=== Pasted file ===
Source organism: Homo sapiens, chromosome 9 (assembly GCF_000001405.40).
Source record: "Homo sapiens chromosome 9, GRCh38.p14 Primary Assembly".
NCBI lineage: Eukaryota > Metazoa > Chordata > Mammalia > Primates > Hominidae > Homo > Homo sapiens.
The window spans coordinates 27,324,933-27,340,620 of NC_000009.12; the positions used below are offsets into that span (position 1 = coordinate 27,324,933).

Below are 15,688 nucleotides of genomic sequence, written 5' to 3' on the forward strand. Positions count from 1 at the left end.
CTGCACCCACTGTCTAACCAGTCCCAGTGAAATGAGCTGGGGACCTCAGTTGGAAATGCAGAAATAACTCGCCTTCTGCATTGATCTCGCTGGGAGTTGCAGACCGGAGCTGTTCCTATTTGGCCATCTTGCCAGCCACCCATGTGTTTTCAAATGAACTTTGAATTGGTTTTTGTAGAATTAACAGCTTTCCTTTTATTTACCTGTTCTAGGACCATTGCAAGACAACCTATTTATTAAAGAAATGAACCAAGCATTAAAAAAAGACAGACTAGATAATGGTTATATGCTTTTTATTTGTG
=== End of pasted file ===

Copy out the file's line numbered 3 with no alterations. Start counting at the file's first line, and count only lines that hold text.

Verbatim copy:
NCBI lineage: Eukaryota > Metazoa > Chordata > Mammalia > Primates > Hominidae > Homo > Homo sapiens.